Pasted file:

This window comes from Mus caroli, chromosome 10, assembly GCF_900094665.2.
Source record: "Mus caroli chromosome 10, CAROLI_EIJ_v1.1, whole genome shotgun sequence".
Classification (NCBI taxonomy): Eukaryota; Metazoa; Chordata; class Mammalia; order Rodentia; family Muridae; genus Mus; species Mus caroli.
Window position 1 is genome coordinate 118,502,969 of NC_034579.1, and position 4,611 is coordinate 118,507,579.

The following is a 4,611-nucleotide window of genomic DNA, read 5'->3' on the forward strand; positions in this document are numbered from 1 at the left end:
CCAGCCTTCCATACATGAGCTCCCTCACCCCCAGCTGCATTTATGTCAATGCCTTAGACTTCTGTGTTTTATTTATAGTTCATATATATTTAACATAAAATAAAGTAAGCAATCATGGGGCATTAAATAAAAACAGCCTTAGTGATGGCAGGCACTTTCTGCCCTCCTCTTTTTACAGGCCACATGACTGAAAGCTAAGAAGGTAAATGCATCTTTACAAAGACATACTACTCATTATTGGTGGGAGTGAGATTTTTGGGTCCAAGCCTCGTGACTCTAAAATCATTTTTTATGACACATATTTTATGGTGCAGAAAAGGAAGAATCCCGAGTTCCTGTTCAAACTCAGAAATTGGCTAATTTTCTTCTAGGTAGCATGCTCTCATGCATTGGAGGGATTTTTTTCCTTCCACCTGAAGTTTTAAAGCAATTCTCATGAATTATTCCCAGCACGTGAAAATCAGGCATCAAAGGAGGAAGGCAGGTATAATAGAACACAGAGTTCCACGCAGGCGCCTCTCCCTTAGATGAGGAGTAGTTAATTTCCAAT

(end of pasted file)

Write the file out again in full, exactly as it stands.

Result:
This window comes from Mus caroli, chromosome 10, assembly GCF_900094665.2.
Source record: "Mus caroli chromosome 10, CAROLI_EIJ_v1.1, whole genome shotgun sequence".
Classification (NCBI taxonomy): Eukaryota; Metazoa; Chordata; class Mammalia; order Rodentia; family Muridae; genus Mus; species Mus caroli.
Window position 1 is genome coordinate 118,502,969 of NC_034579.1, and position 4,611 is coordinate 118,507,579.

The following is a 4,611-nucleotide window of genomic DNA, read 5'->3' on the forward strand; positions in this document are numbered from 1 at the left end:
CCAGCCTTCCATACATGAGCTCCCTCACCCCCAGCTGCATTTATGTCAATGCCTTAGACTTCTGTGTTTTATTTATAGTTCATATATATTTAACATAAAATAAAGTAAGCAATCATGGGGCATTAAATAAAAACAGCCTTAGTGATGGCAGGCACTTTCTGCCCTCCTCTTTTTACAGGCCACATGACTGAAAGCTAAGAAGGTAAATGCATCTTTACAAAGACATACTACTCATTATTGGTGGGAGTGAGATTTTTGGGTCCAAGCCTCGTGACTCTAAAATCATTTTTTATGACACATATTTTATGGTGCAGAAAAGGAAGAATCCCGAGTTCCTGTTCAAACTCAGAAATTGGCTAATTTTCTTCTAGGTAGCATGCTCTCATGCATTGGAGGGATTTTTTTCCTTCCACCTGAAGTTTTAAAGCAATTCTCATGAATTATTCCCAGCACGTGAAAATCAGGCATCAAAGGAGGAAGGCAGGTATAATAGAACACAGAGTTCCACGCAGGCGCCTCTCCCTTAGATGAGGAGTAGTTAATTTCCAAT